ABC Predicts 2012 Will Be a Slow Year for Construction

Associated Builders and Contractors (ABC) in November released its 2012 economic forecast for the U.S. commercial and industrial construction industry. ?ABC?s analysis of construction trends indicates 2012 will be a year of gradual progress as advances in private construction are partially offset by ongoing declines in publicly financed construction,? said ABC Chief Economist Anirban Basu.

?Nonresidential construction spending is expected to grow 2.4 percent in 2012 following a 2.4 percent decrease in 2011,? Basu said. ?The pace of recovery in the nation?s nonresidential construction industry remains soft and 2012 is positioned to be a year of slow gain. The first half of 2012 may be particularly challenging, a reflection of the soft patch in economic activity experienced during much of the first half of 2011.

?ABC?s national Construction Backlog Indicator, which stood at 8.1 months for both the second and third quarters of 2011, is not expected to advance substantially and likely will remain in the vicinity of 8 months of backlog for much of 2012,? said Basu. ?However, backlog is one month higher from the same time last year. A backlog of less than 8 months is associated with construction spending declines, while a backlog exceeding 8 months is statistically associated with future construction spending increases. Today?s level of backlog is consistent with flat construction spending.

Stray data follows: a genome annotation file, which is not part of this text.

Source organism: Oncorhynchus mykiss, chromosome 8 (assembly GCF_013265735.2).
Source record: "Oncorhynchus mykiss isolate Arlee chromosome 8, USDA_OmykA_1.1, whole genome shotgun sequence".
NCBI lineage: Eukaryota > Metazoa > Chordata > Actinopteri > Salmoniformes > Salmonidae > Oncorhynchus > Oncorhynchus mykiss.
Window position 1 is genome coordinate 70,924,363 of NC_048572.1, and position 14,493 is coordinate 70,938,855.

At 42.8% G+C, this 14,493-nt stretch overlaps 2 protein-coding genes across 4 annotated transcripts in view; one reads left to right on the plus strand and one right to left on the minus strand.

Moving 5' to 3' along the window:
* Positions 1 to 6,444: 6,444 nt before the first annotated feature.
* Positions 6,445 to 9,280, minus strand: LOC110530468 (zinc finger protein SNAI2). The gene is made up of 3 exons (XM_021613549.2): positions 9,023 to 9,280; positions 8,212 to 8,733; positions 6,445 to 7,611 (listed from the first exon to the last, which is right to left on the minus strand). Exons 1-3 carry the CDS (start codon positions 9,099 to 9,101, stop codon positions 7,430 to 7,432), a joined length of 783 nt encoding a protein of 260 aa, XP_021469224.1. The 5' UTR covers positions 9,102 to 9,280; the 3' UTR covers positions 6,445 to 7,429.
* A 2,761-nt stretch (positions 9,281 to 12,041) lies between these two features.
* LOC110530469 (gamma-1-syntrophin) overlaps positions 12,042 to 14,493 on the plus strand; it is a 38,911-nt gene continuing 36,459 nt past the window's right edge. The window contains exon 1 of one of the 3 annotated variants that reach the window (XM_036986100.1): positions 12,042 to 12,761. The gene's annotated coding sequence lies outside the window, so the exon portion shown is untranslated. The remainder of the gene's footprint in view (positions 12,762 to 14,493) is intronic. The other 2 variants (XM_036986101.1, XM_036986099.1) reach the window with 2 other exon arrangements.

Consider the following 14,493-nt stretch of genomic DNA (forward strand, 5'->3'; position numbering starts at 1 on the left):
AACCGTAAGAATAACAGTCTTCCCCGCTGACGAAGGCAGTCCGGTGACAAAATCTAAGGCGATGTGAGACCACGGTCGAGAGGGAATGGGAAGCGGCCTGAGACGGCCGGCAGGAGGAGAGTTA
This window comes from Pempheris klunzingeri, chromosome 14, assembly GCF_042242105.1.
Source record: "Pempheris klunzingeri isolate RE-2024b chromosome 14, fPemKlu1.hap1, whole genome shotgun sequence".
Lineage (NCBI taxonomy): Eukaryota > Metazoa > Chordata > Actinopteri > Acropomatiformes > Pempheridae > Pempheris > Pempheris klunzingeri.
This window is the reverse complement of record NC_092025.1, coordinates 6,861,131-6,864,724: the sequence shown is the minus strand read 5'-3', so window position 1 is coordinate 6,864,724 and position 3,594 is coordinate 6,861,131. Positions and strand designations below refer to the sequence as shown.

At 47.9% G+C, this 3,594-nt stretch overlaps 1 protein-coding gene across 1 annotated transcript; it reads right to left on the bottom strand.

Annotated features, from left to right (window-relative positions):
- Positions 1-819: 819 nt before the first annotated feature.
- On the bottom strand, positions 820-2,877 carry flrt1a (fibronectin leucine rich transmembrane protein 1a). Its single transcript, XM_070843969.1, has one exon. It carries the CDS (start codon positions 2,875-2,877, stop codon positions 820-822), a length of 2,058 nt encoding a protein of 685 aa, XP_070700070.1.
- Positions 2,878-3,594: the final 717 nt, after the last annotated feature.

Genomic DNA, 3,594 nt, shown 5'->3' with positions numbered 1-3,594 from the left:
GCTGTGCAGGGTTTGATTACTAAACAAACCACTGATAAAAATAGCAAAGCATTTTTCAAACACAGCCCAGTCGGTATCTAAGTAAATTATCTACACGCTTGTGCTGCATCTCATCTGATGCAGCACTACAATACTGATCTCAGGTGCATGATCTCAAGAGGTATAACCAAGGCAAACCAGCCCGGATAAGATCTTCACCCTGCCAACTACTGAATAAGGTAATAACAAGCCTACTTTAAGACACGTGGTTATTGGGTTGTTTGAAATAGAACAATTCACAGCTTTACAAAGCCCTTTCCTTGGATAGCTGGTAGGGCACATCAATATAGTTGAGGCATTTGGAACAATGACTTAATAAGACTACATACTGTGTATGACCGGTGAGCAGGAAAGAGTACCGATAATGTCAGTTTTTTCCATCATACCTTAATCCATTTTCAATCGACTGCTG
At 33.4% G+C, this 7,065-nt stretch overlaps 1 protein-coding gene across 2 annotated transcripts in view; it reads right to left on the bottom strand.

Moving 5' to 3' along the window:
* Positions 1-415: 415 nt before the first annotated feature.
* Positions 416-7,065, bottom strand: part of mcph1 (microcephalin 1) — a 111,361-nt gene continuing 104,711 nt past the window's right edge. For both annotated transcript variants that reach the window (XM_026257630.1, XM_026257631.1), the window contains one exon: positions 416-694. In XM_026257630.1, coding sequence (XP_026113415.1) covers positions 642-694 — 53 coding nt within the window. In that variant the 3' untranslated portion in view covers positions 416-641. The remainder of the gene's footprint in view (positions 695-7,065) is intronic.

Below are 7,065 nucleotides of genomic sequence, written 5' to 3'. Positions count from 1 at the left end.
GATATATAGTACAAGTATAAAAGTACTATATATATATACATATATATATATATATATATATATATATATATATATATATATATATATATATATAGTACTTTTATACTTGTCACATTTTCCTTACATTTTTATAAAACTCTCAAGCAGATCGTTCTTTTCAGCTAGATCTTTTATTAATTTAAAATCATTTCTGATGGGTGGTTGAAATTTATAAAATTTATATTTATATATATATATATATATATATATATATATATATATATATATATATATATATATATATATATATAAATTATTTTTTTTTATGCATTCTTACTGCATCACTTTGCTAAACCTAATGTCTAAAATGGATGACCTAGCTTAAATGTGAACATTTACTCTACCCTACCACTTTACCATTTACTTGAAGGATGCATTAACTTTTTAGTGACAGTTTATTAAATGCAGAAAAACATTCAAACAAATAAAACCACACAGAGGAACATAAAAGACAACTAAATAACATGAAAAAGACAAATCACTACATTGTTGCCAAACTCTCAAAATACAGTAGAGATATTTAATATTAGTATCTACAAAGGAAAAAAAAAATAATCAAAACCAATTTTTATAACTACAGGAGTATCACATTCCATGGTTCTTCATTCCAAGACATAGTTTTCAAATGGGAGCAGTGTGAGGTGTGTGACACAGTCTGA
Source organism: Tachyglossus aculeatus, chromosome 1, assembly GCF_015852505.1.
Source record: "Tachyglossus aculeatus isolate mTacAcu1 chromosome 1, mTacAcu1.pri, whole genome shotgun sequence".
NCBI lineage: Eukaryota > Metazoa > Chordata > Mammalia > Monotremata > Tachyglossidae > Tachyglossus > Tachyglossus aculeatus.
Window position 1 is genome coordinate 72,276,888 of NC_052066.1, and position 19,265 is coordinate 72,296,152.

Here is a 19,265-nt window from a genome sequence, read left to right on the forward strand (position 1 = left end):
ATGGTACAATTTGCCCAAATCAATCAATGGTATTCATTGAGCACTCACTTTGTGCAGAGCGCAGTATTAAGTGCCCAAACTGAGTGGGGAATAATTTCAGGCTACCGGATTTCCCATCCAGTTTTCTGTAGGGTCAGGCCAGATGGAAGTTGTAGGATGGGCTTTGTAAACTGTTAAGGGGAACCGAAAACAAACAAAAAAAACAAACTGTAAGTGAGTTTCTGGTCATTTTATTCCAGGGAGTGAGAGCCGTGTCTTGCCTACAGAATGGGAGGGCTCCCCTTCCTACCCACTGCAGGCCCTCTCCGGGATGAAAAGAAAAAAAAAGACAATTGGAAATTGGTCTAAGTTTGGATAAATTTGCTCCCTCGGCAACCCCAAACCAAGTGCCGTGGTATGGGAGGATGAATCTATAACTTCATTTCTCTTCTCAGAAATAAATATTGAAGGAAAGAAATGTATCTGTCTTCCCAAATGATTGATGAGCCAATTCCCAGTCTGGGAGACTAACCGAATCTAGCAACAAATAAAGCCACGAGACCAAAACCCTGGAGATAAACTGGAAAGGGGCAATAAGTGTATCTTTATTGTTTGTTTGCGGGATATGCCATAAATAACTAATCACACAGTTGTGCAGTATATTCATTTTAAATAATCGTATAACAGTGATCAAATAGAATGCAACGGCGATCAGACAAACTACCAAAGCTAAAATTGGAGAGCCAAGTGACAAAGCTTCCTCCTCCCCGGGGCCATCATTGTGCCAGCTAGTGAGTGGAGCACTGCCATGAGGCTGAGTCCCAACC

?Nonresidential building construction employment is expected to increase 0.4 percent in 2012 following lackluster 0.6 percent growth in 2011,? Basu said. ?Employers will continue to seek increased productivity among existing workers in order to boost weak industry margins.

?There may be a degree of relief for construction contractors with respect to materials prices.? In 2011, prices for construction inputs rose 7.5 percent,? said Basu. ?ABC expects 2012 materials prices will rise 4.7 percent. Despite a sluggish construction recovery, input prices are likely to remain elevated as global investors retain significant ownership in commodities and hedge against risks emerging from Europe, the United States, China and Brazil. ?

?The direction of the U.S. dollar will play a major role in determining construction input prices in 2012. However, the dollar?s direction is far from obvious,? Basu said. ?Although the nation continues to run a large trade deficit, which implies further deterioration in the value of the dollar over time, investors often race to dollar-denominated assets during times of global financial stress. We are in one of those times now, which could keep the dollar inflated in 2012. While this would create a more challenging environment for U.S. exporters, it would likely result in lower construction materials prices.?

Construction Industry Loses 12,000 Jobs in November

The nation?s construction industry lost jobs for a second straight month, shedding 12,000 jobs in November, according to the Dec. 2 jobs report by the Department of Labor.